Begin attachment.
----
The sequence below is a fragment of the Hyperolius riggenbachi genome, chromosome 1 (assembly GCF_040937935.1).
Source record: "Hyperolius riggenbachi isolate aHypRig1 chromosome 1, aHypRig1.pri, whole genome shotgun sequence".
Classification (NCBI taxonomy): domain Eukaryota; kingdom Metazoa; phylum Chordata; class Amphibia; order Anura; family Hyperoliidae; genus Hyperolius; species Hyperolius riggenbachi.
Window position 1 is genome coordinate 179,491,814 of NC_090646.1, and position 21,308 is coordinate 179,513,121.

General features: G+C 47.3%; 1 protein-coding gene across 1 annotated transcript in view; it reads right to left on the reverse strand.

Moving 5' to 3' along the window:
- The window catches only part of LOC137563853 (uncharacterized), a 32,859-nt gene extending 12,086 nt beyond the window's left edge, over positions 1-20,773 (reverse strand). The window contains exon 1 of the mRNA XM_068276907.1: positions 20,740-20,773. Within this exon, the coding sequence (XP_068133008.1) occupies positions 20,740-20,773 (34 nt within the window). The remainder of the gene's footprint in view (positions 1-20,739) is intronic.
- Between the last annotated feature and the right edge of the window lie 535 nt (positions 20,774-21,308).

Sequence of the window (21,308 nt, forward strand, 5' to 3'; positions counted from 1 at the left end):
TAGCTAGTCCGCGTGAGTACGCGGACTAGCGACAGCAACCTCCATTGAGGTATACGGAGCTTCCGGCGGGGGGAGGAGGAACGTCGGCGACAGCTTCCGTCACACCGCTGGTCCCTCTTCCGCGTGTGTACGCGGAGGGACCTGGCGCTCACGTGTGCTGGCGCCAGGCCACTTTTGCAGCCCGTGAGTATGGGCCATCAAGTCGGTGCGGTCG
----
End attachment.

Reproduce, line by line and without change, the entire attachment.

The sequence below is a fragment of the Hyperolius riggenbachi genome, chromosome 1 (assembly GCF_040937935.1).
Source record: "Hyperolius riggenbachi isolate aHypRig1 chromosome 1, aHypRig1.pri, whole genome shotgun sequence".
Classification (NCBI taxonomy): domain Eukaryota; kingdom Metazoa; phylum Chordata; class Amphibia; order Anura; family Hyperoliidae; genus Hyperolius; species Hyperolius riggenbachi.
Window position 1 is genome coordinate 179,491,814 of NC_090646.1, and position 21,308 is coordinate 179,513,121.

General features: G+C 47.3%; 1 protein-coding gene across 1 annotated transcript in view; it reads right to left on the reverse strand.

Moving 5' to 3' along the window:
- The window catches only part of LOC137563853 (uncharacterized), a 32,859-nt gene extending 12,086 nt beyond the window's left edge, over positions 1-20,773 (reverse strand). The window contains exon 1 of the mRNA XM_068276907.1: positions 20,740-20,773. Within this exon, the coding sequence (XP_068133008.1) occupies positions 20,740-20,773 (34 nt within the window). The remainder of the gene's footprint in view (positions 1-20,739) is intronic.
- Between the last annotated feature and the right edge of the window lie 535 nt (positions 20,774-21,308).

Sequence of the window (21,308 nt, forward strand, 5' to 3'; positions counted from 1 at the left end):
TAGCTAGTCCGCGTGAGTACGCGGACTAGCGACAGCAACCTCCATTGAGGTATACGGAGCTTCCGGCGGGGGGAGGAGGAACGTCGGCGACAGCTTCCGTCACACCGCTGGTCCCTCTTCCGCGTGTGTACGCGGAGGGACCTGGCGCTCACGTGTGCTGGCGCCAGGCCACTTTTGCAGCCCGTGAGTATGGGCCATCAAGTCGGTGCGGTCG